How farmers can use genomics to improve breeding

Farmers Weekly spoke to geneticist Darren Todd about genomics ahead of his upcoming talk on the subject at UK Dairy Day on 13 September.

Dr Todd is a geneticist for the National Bovine Data Centre (NBDC), a role which involves helping farmers interpret and make the best use of data on genetic merit, inbreeding and genetic defects.

How can farmers use genomics?

They can test young animals to get an early estimate of their genetic merit and then use this information to decide which to keep as replacement females or potential stockbulls.

The information also helps make more informed mating decisions for young heifers.

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The information also helps make more informed mating decisions for young heifers.

How many UK farmers are using genomics?

Most dairy farmers use AI bulls that have been genomic tested, about 80% of dairy-sired calves are fathered by these bulls. 

Uptake is much lower on the female side with only a few percent (2-3%) of dairy females being genomic tested.

How many animals are on the UK database?

About 1 million live animals and 10s of millions of ancestors.

What is GPLI?

GPLI is commonly used to refer to profitable lifetime index (PLI) for genomics tested dairy animals. PLI is a weighted index of individual trait genetic merit.

What is GTPI?

Genomics total performance index is an overall genetic merit index calculated for dairy animals on the US’s genetic base.

What is the difference between the two?

The most important difference is the individual trait genetic merit that makes up these two indices.

The traits used in GPLI are calculated with reference to a database of phenotypes measured on UK farms.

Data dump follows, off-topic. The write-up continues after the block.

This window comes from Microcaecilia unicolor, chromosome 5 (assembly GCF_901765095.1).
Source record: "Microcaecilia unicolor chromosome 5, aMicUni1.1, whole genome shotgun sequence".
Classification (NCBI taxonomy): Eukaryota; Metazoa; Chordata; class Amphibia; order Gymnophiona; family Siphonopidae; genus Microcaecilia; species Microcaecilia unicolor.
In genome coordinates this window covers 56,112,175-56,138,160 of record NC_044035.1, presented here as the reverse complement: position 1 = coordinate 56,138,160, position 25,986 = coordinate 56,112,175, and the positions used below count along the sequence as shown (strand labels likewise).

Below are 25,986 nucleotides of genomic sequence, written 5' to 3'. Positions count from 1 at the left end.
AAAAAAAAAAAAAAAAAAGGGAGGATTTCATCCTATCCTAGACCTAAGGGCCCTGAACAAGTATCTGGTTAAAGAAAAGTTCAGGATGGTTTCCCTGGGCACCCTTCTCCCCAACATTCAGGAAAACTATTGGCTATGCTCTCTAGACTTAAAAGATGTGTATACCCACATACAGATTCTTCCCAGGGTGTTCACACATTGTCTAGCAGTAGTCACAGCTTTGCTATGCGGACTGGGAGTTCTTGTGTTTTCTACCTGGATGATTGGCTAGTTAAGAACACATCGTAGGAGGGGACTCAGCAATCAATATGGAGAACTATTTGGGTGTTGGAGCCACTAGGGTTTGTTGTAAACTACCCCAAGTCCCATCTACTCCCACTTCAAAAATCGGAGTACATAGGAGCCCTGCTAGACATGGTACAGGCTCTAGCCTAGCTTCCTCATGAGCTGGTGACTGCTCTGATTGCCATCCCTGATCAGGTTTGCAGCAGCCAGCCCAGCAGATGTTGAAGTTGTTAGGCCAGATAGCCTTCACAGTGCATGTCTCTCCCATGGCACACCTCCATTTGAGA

These phenotypes (for example, milk records) are influenced by the environment – so the resulting genetic merit is an estimate of breeding worth in the UK farming environment.

GTPI uses data from the US and so is relevant to farming conditions in that country.

How valuable are genomics for farmers who do not breed pedigree cattle or show animals?

Genomics can help any type of farmer know more about the genetic merit of their young cattle. The technology is particularly good at identifying genetic merit in low-heritability traits such as health and fertility which are key to many commercial dairy farmers.

What kind of traits should commercial farmers look for in genomics?

Overall indices such as PLI and type merit (TM), should be the starting point when looking at genomic data. Farmers may then wish to focus on individual traits such as milk kilogramme or fertility, depending on their breeding goals.

PLI is pretty good at identifying all-round bulls for health and fertility so anything more than £500 is likely to be strong in those areas and there are plenty of AI bulls on the market at that level so they should be competitively priced.

If you’re trying to capitalise on milk solid contract offerings, what sort of traits can you select for using genomics?

Percentage fat and protein, as well as kilogramme fat and protein, will be key here, but farmers should still pay attention to overall indices such as PLI and (TM) to make sure they pick animals with all-round genetic merit.

There’s no point in selecting for higher fat percentage for example if the teats are too short to keep the clusters on.

How accurate are these measures and does reliability change with the age of the animal?

Genomics testing of young dairy animals can estimate between a half and two-thirds or their genetic merit depending on the trait involved.

This reliability will increase over time as they get information from their own milk records classification and eventually progeny.

How can you spread risk when relying on genomics? Should you use more than one genomic bull within the herd?

Absolutely, perhaps consider using three young genomics bulls over the same number of cows that you would have used one daughter-proven bull.

Will more genomic information be available in the beef industry soon?

Genomics information is available to beef farmers but, in general, their use of genetic merit data is limited in comparison with dairy farmers.

If the supply chain starts rewarding, for example, meat quality traits, then I think beef breeders will be driven to make more use of genomic data.

UK Dairy Day

To hear Dr Todd talk more about this subject and, in particular, discuss the merits of GLPI v GTPI, go to seminar zone two at UK Dairy Day.

 UK Dairy Day is being held at The International Centre, Telford, Shropshire TF3 4JH on Wednesday 13 September. Visit The UK Dairy Day website for more information.